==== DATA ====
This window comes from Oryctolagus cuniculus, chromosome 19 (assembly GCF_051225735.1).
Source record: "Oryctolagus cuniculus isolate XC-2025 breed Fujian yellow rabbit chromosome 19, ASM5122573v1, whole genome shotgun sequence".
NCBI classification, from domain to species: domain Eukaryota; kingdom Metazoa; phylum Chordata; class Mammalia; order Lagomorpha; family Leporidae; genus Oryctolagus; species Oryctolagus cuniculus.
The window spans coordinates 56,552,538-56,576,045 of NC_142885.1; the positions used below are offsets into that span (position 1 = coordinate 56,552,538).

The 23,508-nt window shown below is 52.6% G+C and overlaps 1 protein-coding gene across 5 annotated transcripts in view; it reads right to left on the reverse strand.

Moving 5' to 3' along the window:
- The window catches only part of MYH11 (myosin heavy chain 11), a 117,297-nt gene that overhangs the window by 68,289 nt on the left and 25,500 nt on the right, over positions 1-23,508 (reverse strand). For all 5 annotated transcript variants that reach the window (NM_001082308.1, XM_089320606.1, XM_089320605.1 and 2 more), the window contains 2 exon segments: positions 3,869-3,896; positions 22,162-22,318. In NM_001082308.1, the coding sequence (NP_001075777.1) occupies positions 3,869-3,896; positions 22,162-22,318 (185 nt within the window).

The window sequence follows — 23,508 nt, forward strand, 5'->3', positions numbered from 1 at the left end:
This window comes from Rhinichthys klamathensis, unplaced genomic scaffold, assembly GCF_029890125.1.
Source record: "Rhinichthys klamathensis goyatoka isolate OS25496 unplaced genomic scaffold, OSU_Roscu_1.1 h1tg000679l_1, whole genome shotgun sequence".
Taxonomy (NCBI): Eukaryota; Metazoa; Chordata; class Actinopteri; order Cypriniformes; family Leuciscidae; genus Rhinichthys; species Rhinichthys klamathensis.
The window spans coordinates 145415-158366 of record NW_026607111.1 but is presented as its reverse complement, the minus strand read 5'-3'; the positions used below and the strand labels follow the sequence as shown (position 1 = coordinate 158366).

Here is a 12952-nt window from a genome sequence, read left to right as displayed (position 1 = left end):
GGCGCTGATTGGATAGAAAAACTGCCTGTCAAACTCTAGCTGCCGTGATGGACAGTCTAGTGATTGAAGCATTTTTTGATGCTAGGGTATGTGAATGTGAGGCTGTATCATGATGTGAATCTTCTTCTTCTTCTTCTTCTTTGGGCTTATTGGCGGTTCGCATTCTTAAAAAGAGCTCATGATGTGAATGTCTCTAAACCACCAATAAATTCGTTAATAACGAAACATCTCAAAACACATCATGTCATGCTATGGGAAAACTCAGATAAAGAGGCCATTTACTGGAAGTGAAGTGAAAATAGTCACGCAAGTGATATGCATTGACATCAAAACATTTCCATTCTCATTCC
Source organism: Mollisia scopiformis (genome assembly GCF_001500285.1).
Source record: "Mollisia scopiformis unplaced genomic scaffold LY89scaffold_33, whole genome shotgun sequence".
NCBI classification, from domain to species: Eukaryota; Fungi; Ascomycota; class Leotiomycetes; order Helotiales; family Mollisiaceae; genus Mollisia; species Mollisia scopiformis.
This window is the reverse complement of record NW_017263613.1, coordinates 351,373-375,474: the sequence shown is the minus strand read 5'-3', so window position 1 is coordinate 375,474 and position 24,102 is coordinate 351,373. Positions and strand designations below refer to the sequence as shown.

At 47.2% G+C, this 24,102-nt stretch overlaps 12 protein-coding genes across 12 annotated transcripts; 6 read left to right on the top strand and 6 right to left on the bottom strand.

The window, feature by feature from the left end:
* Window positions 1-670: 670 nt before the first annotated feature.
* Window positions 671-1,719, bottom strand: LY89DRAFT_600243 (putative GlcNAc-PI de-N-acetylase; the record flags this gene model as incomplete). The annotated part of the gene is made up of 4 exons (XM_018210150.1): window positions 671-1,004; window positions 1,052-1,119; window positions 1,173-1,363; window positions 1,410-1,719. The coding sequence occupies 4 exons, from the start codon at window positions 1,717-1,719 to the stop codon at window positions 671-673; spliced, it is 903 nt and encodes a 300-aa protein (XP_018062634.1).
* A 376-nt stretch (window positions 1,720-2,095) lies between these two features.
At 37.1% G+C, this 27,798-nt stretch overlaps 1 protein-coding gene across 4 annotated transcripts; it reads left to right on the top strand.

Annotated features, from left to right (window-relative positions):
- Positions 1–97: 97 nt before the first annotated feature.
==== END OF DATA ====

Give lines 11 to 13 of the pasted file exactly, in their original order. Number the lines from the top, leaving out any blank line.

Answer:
Taxonomy (NCBI): Eukaryota; Metazoa; Chordata; class Actinopteri; order Cypriniformes; family Leuciscidae; genus Rhinichthys; species Rhinichthys klamathensis.
The window spans coordinates 145415-158366 of record NW_026607111.1 but is presented as its reverse complement, the minus strand read 5'-3'; the positions used below and the strand labels follow the sequence as shown (position 1 = coordinate 158366).

Here is a 12952-nt window from a genome sequence, read left to right as displayed (position 1 = left end):